Ruling Determines That Department of Education Did Not Provide Enough Support for Special Needs Students
White Plains, NY (Law Firm Newswire) January 5, 2014 – A ruling from the New York State Education Department (NYSED) said that the New York City Department of Education (DOE) failed to provide students with disabilities with proper evaluation and support for behavioral issues. The ruling affirms a complaint made by the organization Advocates for…
PUBLISHED BY: LFN Primary
White Plains, NY (Law Firm Newswire) January 5, 2014 – A ruling from the New York State Education Department (NYSED) said that the New York City Department of Education (DOE) failed to provide students with disabilities with proper evaluation and support for behavioral issues.
The ruling affirms a complaint made by the organization Advocates for Children of New York, which works to protect the right to education for high-risk students.
The decision by the NYSED requires the DOE to use Behavior Intervention Plans and Functional Behavior Assessments, which by law are required to support special needs students. The decision means that the DOE will be required to enforce existing support laws for students with disabilities.
The ruling comes at a time when the DOE has been criticized for high suspension rates for special needs students. According to DOE data, students with disabilities are being suspended at a higher rate than students without them. Critics pointed out that suspensions result in missed school time, and are therefore an ineffective response to behavior issues that may be rooted in a disability.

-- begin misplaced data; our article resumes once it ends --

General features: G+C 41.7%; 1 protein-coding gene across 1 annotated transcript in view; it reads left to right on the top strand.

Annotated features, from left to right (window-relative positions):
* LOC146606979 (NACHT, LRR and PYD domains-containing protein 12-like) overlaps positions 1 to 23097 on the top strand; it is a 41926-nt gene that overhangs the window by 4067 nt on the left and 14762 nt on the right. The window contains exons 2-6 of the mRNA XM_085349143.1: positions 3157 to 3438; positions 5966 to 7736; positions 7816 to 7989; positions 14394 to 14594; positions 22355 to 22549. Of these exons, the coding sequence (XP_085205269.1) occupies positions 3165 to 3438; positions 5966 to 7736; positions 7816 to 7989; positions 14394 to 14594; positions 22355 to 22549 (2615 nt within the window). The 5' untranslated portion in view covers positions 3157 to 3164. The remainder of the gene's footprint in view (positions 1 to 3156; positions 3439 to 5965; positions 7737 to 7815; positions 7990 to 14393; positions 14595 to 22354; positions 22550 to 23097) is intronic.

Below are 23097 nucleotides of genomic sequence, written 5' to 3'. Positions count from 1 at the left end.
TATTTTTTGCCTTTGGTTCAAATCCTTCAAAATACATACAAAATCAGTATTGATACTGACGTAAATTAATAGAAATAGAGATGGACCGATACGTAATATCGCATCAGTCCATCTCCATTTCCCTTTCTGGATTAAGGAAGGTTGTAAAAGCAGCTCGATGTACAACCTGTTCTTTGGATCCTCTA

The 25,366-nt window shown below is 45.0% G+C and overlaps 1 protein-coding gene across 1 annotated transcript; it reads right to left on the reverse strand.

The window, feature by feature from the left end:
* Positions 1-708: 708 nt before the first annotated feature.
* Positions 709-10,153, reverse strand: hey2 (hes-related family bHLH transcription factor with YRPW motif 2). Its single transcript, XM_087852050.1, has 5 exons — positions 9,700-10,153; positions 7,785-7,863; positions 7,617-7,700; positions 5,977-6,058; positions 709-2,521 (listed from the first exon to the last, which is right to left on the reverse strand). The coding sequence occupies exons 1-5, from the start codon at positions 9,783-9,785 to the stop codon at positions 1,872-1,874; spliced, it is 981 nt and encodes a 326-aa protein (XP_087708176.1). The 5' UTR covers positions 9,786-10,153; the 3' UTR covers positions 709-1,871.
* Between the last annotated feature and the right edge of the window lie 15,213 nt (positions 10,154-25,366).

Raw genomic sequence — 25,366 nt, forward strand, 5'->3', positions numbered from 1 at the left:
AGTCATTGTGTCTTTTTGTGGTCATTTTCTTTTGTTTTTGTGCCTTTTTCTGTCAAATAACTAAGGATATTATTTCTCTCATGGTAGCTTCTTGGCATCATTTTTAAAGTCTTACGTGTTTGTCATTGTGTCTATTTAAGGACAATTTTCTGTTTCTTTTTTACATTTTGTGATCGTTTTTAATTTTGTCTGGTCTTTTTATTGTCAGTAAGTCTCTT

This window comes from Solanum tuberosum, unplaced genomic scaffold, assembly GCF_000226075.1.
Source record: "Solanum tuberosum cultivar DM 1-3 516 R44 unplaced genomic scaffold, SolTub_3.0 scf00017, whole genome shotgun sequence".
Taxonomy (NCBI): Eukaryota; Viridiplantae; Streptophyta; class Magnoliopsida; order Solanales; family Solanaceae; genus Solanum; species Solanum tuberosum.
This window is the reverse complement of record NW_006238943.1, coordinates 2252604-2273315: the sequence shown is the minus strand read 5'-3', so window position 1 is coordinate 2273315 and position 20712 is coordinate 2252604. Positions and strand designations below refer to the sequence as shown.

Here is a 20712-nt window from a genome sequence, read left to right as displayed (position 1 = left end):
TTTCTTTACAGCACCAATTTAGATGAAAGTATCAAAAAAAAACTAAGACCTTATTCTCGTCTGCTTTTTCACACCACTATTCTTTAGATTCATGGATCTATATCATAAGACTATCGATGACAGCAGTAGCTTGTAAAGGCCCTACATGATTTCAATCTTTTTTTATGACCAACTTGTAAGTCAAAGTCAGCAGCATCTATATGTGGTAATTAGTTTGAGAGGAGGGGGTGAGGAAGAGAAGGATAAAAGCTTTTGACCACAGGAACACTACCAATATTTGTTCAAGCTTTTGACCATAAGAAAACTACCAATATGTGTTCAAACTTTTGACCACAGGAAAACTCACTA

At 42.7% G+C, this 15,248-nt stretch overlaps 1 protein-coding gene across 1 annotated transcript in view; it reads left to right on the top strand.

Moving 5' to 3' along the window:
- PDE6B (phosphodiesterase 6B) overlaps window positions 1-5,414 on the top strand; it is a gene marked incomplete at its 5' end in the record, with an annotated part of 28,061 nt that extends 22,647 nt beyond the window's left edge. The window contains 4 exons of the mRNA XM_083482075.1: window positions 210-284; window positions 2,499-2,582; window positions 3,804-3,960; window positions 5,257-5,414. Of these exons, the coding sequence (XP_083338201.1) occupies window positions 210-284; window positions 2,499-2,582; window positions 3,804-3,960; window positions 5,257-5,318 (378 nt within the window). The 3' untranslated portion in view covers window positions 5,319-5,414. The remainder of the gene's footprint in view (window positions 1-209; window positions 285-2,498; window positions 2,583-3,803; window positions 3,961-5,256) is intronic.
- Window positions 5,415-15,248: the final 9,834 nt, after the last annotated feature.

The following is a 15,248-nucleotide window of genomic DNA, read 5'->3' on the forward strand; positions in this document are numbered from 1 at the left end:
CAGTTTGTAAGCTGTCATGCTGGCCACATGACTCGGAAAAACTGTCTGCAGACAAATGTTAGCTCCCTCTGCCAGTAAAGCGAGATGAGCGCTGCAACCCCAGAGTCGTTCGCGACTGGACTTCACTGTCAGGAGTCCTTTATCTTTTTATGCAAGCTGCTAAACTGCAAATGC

Despite the fact that students with disabilities account for about 16 percent of the student population in New York City, during the 2010-11 school year they accounted for just over 31 percent of the suspensions, more than 23,000 suspensions total. In at least 34 city schools, there were more suspensions of students with disabilities than of those without disabilities.
In suspensions of longer than 10 days, the law requires school officials to take into account whether students’ disabilities are affecting their behavior. Advocates for children with disabilities say that options such as mediation and counseling are alternatives to suspension, and should be considered and used more often for special needs students.
A DOE spokesperson said that ensuring schools offer proper supports for special needs students is a top priority, and that combining available supports with professional development and training is the preferred way to deal with behavioral issues. According to the DOE, suspension rates have decreased for all students and are down 19 percent for special needs students compared to 2012.
The NYC DOE is the largest school system in the United States, with 1,700 schools serving more than 1.1 million students. The department is run by Schools Chancellor Dennis Walcott.Learn more at http://www.specialneedsnewyork.com/